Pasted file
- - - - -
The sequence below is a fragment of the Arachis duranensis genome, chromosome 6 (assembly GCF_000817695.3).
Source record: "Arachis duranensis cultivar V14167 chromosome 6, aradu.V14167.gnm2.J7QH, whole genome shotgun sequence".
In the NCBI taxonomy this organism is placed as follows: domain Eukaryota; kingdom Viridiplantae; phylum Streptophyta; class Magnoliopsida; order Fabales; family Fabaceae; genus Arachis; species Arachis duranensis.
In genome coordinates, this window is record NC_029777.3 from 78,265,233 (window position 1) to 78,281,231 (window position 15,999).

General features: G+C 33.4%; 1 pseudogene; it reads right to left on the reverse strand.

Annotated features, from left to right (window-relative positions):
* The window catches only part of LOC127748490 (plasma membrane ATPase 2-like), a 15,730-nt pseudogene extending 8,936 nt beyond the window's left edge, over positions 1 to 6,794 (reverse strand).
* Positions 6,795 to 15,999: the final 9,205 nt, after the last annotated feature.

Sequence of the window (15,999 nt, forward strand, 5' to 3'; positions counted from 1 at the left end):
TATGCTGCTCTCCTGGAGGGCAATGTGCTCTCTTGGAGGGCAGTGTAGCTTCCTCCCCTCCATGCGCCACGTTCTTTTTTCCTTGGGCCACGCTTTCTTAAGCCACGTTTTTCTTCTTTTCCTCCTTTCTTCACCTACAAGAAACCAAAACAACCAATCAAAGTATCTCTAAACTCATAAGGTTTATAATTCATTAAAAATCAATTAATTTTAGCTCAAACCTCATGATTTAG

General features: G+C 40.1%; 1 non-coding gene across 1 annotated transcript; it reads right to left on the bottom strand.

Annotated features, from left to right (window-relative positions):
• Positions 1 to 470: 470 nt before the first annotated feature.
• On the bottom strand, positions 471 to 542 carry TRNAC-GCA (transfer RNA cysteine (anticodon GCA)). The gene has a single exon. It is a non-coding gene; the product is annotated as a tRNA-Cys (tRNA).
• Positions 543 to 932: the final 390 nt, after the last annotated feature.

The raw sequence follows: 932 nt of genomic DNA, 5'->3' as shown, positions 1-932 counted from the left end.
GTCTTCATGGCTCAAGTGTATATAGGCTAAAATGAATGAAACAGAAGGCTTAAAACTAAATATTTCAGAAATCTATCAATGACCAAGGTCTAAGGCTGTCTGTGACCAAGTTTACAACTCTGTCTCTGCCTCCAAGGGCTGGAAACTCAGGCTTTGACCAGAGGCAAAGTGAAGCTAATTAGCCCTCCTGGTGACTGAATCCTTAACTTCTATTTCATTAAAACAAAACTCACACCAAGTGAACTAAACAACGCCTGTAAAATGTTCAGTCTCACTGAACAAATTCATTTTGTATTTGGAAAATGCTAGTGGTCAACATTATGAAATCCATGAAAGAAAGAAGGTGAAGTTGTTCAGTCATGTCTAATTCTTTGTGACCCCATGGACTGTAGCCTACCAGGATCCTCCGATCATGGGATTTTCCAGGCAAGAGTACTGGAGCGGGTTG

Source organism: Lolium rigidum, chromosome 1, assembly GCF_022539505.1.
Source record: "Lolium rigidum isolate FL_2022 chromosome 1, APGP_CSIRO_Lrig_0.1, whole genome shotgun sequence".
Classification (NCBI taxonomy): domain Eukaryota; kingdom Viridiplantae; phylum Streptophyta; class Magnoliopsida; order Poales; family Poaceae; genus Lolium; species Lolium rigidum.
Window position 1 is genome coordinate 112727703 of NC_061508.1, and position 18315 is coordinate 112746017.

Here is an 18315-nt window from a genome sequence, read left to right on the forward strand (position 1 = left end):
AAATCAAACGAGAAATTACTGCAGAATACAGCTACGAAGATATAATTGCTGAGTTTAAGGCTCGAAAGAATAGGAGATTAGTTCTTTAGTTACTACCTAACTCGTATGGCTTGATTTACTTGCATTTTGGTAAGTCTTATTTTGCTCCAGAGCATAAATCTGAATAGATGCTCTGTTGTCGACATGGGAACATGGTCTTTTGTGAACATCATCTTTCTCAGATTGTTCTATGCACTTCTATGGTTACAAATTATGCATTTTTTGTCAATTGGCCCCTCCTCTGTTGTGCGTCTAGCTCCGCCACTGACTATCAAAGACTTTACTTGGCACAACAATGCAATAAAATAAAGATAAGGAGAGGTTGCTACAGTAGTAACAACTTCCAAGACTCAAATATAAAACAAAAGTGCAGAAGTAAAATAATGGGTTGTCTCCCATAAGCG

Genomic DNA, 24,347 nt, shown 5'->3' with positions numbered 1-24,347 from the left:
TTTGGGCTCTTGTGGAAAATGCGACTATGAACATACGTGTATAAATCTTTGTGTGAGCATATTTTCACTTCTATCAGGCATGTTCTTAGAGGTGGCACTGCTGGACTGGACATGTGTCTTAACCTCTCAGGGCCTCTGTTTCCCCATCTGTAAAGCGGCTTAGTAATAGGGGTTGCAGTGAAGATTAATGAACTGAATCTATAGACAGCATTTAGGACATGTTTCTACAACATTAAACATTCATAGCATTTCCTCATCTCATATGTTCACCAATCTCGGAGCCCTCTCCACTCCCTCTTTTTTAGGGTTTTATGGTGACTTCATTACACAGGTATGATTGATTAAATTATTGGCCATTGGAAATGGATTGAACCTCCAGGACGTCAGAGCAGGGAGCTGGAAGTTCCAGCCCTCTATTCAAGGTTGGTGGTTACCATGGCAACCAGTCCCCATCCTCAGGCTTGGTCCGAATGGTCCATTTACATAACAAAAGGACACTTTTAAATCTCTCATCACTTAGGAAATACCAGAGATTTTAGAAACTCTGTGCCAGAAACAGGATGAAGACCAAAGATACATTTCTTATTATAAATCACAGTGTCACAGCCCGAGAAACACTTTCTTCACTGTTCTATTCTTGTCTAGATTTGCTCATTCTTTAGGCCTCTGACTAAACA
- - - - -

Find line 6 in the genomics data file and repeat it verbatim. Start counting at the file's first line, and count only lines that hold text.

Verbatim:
Annotated features, from left to right (window-relative positions):